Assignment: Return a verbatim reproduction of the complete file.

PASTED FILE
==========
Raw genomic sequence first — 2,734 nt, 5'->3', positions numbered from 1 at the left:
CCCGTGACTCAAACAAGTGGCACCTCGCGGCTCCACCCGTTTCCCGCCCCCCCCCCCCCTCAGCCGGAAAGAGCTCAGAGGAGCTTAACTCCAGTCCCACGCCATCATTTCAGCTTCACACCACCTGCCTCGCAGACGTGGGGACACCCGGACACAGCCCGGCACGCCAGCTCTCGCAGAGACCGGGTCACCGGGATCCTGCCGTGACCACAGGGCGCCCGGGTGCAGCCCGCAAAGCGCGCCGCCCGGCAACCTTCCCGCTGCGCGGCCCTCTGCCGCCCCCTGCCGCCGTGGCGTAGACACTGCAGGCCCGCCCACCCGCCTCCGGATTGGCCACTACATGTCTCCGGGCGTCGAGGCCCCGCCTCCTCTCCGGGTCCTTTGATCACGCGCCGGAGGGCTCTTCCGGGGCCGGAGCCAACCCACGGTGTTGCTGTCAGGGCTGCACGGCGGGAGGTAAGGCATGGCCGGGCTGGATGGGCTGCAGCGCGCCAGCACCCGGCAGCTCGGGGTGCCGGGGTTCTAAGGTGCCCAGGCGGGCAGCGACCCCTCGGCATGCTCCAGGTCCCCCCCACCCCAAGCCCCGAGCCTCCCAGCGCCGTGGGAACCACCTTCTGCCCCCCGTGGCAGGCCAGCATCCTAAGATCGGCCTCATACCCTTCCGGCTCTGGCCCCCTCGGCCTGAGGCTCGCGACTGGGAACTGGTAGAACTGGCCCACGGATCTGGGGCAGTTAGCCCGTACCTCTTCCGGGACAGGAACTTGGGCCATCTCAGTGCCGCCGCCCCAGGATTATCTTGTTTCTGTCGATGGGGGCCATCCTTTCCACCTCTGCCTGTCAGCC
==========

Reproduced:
Raw genomic sequence first — 2,734 nt, 5'->3', positions numbered from 1 at the left:
CCCGTGACTCAAACAAGTGGCACCTCGCGGCTCCACCCGTTTCCCGCCCCCCCCCCCCCTCAGCCGGAAAGAGCTCAGAGGAGCTTAACTCCAGTCCCACGCCATCATTTCAGCTTCACACCACCTGCCTCGCAGACGTGGGGACACCCGGACACAGCCCGGCACGCCAGCTCTCGCAGAGACCGGGTCACCGGGATCCTGCCGTGACCACAGGGCGCCCGGGTGCAGCCCGCAAAGCGCGCCGCCCGGCAACCTTCCCGCTGCGCGGCCCTCTGCCGCCCCCTGCCGCCGTGGCGTAGACACTGCAGGCCCGCCCACCCGCCTCCGGATTGGCCACTACATGTCTCCGGGCGTCGAGGCCCCGCCTCCTCTCCGGGTCCTTTGATCACGCGCCGGAGGGCTCTTCCGGGGCCGGAGCCAACCCACGGTGTTGCTGTCAGGGCTGCACGGCGGGAGGTAAGGCATGGCCGGGCTGGATGGGCTGCAGCGCGCCAGCACCCGGCAGCTCGGGGTGCCGGGGTTCTAAGGTGCCCAGGCGGGCAGCGACCCCTCGGCATGCTCCAGGTCCCCCCCACCCCAAGCCCCGAGCCTCCCAGCGCCGTGGGAACCACCTTCTGCCCCCCGTGGCAGGCCAGCATCCTAAGATCGGCCTCATACCCTTCCGGCTCTGGCCCCCTCGGCCTGAGGCTCGCGACTGGGAACTGGTAGAACTGGCCCACGGATCTGGGGCAGTTAGCCCGTACCTCTTCCGGGACAGGAACTTGGGCCATCTCAGTGCCGCCGCCCCAGGATTATCTTGTTTCTGTCGATGGGGGCCATCCTTTCCACCTCTGCCTGTCAGCC